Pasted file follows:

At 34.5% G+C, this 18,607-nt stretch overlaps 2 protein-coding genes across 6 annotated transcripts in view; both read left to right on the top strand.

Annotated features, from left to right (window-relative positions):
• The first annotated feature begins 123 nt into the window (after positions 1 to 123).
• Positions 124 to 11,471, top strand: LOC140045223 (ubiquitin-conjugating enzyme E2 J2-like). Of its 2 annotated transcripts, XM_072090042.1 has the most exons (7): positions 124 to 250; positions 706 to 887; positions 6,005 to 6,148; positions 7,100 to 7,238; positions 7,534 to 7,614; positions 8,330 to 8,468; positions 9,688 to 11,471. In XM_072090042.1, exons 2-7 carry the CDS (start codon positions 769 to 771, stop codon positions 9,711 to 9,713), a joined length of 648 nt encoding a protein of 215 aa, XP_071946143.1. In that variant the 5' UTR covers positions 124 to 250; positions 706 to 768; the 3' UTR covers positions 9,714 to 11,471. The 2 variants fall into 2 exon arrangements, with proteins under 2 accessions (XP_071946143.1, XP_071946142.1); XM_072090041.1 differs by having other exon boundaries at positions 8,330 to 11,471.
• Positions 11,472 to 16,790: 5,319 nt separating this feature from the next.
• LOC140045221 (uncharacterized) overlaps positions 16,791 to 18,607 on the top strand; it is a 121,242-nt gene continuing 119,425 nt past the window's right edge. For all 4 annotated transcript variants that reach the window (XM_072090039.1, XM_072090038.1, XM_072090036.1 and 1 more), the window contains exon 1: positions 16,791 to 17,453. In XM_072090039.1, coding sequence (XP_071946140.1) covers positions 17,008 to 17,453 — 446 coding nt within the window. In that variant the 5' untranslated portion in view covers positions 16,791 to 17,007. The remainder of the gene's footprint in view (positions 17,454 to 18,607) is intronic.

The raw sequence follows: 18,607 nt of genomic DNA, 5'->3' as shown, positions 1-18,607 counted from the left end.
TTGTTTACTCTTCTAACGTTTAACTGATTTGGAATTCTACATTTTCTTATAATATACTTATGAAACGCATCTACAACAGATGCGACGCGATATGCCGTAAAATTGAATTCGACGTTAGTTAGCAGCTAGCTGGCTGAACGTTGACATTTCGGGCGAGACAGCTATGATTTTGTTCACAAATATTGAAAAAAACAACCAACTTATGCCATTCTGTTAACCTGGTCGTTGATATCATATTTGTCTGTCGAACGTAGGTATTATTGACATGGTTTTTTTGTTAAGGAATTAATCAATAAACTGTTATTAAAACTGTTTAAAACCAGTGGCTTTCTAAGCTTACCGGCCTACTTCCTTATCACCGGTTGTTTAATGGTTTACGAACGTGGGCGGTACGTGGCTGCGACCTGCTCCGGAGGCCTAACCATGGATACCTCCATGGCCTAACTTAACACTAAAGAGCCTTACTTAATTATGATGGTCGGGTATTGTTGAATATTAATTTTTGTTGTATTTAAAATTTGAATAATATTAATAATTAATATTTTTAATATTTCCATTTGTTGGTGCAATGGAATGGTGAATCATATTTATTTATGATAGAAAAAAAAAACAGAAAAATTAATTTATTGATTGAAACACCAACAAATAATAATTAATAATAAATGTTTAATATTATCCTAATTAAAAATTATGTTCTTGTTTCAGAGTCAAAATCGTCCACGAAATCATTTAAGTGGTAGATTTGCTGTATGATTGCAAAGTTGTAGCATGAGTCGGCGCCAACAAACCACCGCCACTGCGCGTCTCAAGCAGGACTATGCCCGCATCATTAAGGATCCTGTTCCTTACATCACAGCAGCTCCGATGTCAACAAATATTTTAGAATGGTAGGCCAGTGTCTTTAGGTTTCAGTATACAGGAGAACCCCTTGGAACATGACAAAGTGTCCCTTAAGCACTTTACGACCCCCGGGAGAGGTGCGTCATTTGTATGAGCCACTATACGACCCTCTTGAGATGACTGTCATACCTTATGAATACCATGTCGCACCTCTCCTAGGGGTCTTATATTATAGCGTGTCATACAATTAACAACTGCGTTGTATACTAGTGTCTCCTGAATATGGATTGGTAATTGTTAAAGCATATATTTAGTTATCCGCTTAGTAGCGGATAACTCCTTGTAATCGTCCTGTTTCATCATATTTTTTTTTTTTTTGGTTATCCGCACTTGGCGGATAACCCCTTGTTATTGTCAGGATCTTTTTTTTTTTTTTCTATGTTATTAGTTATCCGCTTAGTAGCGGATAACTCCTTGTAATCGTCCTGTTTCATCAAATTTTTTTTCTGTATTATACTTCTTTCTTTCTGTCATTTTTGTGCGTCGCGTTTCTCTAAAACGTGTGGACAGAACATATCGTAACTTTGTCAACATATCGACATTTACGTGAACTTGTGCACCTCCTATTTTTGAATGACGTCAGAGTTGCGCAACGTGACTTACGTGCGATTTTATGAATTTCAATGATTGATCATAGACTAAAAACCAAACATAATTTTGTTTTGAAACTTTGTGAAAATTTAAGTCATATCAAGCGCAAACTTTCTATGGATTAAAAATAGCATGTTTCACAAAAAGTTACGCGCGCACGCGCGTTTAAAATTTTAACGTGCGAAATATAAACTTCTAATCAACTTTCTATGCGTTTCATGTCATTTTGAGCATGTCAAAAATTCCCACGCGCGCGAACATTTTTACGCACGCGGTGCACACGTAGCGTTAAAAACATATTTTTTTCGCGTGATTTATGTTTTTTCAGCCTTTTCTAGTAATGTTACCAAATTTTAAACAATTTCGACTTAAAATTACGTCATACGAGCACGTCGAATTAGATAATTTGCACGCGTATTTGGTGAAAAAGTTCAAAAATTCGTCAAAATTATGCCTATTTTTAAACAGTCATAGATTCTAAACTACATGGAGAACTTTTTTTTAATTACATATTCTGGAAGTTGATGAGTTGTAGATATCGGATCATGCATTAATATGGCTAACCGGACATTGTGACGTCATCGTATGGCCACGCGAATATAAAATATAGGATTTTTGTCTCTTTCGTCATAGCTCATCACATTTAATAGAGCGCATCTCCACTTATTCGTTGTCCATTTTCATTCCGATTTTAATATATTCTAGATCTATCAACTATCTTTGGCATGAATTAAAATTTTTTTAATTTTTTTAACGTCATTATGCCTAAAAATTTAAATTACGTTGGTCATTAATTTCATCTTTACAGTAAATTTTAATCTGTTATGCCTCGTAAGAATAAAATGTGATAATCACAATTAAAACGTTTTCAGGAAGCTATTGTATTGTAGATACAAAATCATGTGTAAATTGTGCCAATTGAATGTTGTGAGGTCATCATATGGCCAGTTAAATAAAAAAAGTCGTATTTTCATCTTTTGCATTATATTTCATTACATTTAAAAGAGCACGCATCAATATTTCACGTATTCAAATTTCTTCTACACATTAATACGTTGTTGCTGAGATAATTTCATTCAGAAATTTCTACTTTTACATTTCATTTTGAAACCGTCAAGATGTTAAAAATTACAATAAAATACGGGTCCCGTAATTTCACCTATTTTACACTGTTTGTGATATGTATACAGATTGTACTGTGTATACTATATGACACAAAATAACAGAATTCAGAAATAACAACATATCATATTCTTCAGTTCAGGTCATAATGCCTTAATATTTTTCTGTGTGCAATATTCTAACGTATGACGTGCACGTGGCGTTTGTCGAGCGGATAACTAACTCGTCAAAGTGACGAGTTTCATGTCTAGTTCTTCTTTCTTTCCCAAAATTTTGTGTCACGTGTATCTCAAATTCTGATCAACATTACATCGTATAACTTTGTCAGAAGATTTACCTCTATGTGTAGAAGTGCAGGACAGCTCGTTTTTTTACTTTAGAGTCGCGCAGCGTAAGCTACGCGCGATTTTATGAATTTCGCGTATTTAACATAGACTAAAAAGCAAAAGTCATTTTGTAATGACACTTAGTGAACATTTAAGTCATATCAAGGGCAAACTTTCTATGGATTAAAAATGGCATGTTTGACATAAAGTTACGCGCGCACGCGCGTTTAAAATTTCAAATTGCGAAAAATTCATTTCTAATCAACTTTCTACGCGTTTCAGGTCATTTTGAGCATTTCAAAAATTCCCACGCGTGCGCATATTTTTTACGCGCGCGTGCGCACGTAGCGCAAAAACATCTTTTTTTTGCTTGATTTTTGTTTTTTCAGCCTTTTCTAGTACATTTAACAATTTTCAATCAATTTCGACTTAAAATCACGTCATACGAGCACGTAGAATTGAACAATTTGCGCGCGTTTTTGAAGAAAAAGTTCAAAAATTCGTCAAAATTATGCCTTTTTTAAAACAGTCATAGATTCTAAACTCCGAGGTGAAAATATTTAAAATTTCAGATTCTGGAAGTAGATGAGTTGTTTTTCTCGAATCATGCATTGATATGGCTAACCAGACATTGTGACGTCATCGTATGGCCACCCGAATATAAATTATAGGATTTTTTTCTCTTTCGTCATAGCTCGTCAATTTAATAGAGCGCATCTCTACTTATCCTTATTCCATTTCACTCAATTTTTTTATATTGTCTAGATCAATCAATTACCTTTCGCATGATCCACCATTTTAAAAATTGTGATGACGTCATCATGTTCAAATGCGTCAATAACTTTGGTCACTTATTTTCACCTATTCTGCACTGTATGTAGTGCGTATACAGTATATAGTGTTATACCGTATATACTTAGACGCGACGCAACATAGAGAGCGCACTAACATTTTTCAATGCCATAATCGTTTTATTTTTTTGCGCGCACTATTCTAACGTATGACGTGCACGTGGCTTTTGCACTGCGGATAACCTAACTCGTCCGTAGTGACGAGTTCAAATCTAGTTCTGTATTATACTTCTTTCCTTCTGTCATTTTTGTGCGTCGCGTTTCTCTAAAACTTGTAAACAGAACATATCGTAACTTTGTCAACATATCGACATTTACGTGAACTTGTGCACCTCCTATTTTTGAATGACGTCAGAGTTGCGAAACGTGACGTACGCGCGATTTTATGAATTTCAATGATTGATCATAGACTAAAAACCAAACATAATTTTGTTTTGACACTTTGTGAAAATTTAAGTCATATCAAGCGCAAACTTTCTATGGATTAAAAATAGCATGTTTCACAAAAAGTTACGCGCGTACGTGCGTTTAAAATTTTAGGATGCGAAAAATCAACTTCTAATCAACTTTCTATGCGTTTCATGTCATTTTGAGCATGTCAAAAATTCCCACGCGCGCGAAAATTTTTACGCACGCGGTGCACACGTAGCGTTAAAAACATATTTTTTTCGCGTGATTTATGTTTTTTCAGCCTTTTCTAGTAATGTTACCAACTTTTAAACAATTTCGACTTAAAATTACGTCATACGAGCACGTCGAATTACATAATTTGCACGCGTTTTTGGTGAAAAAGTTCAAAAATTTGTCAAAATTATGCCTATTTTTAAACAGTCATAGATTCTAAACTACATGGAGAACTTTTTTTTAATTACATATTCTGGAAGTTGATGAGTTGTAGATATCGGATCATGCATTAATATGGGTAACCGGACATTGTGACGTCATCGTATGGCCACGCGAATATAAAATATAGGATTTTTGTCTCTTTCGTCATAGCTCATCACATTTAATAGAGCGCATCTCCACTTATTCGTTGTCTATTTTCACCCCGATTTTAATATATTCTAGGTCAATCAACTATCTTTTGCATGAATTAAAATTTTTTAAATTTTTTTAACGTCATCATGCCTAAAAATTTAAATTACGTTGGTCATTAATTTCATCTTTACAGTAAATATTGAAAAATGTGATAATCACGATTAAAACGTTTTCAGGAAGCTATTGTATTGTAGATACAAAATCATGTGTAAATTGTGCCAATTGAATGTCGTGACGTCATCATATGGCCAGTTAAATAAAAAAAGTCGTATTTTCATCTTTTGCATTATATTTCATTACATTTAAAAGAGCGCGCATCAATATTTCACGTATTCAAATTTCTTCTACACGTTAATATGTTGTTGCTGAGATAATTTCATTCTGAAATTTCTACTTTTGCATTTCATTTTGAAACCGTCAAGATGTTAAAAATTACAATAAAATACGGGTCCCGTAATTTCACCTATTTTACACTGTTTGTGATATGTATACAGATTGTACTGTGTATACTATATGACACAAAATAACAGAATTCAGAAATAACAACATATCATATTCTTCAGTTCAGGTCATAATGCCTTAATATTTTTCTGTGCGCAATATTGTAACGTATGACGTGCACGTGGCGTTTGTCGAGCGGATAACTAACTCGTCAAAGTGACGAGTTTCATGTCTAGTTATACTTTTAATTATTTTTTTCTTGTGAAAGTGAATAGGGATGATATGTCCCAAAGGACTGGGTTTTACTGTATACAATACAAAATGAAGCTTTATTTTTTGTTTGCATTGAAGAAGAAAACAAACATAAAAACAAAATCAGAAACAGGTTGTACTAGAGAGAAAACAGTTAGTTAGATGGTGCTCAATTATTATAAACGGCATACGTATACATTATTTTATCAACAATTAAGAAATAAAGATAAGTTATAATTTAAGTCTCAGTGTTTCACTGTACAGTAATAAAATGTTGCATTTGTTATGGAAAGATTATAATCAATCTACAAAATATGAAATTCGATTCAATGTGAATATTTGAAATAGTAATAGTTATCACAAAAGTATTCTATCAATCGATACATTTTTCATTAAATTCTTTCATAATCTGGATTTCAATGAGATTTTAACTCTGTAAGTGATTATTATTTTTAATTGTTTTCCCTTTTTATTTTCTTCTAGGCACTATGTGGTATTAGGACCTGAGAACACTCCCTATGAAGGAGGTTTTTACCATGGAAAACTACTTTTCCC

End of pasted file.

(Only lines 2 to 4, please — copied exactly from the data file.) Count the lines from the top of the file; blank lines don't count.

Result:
Annotated features, from left to right (window-relative positions):
• The first annotated feature begins 123 nt into the window (after positions 1 to 123).
• Positions 124 to 11,471, top strand: LOC140045223 (ubiquitin-conjugating enzyme E2 J2-like). Of its 2 annotated transcripts, XM_072090042.1 has the most exons (7): positions 124 to 250; positions 706 to 887; positions 6,005 to 6,148; positions 7,100 to 7,238; positions 7,534 to 7,614; positions 8,330 to 8,468; positions 9,688 to 11,471. In XM_072090042.1, exons 2-7 carry the CDS (start codon positions 769 to 771, stop codon positions 9,711 to 9,713), a joined length of 648 nt encoding a protein of 215 aa, XP_071946143.1. In that variant the 5' UTR covers positions 124 to 250; positions 706 to 768; the 3' UTR covers positions 9,714 to 11,471. The 2 variants fall into 2 exon arrangements, with proteins under 2 accessions (XP_071946143.1, XP_071946142.1); XM_072090041.1 differs by having other exon boundaries at positions 8,330 to 11,471.